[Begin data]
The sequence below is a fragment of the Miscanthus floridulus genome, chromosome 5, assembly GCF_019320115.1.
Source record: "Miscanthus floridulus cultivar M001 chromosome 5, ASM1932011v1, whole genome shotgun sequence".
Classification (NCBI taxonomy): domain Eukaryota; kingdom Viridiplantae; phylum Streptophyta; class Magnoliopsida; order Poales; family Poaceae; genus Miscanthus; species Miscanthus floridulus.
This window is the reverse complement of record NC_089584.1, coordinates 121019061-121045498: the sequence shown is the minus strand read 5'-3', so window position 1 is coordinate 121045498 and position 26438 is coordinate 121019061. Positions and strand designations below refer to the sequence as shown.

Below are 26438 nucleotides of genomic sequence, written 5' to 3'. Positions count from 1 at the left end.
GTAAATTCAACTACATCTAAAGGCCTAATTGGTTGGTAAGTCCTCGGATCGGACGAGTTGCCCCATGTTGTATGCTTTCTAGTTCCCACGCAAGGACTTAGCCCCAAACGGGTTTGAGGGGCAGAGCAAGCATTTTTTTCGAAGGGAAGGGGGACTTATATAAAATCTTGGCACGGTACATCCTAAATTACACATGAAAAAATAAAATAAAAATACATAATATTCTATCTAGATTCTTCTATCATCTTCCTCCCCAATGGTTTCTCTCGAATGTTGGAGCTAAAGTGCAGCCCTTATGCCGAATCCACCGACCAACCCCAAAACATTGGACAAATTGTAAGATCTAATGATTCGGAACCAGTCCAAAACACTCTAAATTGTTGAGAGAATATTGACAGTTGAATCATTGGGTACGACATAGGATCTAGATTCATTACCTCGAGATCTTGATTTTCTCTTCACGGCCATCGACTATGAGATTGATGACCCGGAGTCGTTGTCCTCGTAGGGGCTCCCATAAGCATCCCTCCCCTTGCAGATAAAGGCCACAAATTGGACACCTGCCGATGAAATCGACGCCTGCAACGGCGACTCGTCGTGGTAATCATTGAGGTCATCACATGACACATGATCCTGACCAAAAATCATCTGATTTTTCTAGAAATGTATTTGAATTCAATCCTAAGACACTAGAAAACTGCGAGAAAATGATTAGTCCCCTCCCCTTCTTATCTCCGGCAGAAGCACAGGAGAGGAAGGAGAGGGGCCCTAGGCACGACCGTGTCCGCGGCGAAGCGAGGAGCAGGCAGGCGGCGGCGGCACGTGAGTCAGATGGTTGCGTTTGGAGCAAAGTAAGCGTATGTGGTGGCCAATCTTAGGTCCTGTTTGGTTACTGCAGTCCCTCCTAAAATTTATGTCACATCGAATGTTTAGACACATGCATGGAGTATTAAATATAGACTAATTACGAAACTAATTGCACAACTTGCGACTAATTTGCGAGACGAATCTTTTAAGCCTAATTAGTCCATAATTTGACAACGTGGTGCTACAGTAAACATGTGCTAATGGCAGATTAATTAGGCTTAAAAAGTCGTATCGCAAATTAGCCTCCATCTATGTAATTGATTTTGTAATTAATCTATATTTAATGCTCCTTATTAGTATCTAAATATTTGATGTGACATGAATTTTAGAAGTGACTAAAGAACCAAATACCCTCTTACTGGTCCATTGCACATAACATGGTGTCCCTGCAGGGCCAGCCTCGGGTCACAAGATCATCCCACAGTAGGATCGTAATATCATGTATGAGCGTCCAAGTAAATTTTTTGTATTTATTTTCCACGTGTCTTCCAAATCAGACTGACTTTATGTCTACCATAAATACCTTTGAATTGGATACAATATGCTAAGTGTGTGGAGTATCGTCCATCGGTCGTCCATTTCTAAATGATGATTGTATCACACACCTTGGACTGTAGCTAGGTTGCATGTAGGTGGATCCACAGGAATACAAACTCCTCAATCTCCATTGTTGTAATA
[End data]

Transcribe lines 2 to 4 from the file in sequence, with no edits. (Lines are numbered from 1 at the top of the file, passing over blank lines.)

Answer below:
Source record: "Miscanthus floridulus cultivar M001 chromosome 5, ASM1932011v1, whole genome shotgun sequence".
Classification (NCBI taxonomy): domain Eukaryota; kingdom Viridiplantae; phylum Streptophyta; class Magnoliopsida; order Poales; family Poaceae; genus Miscanthus; species Miscanthus floridulus.
This window is the reverse complement of record NC_089584.1, coordinates 121019061-121045498: the sequence shown is the minus strand read 5'-3', so window position 1 is coordinate 121045498 and position 26438 is coordinate 121019061. Positions and strand designations below refer to the sequence as shown.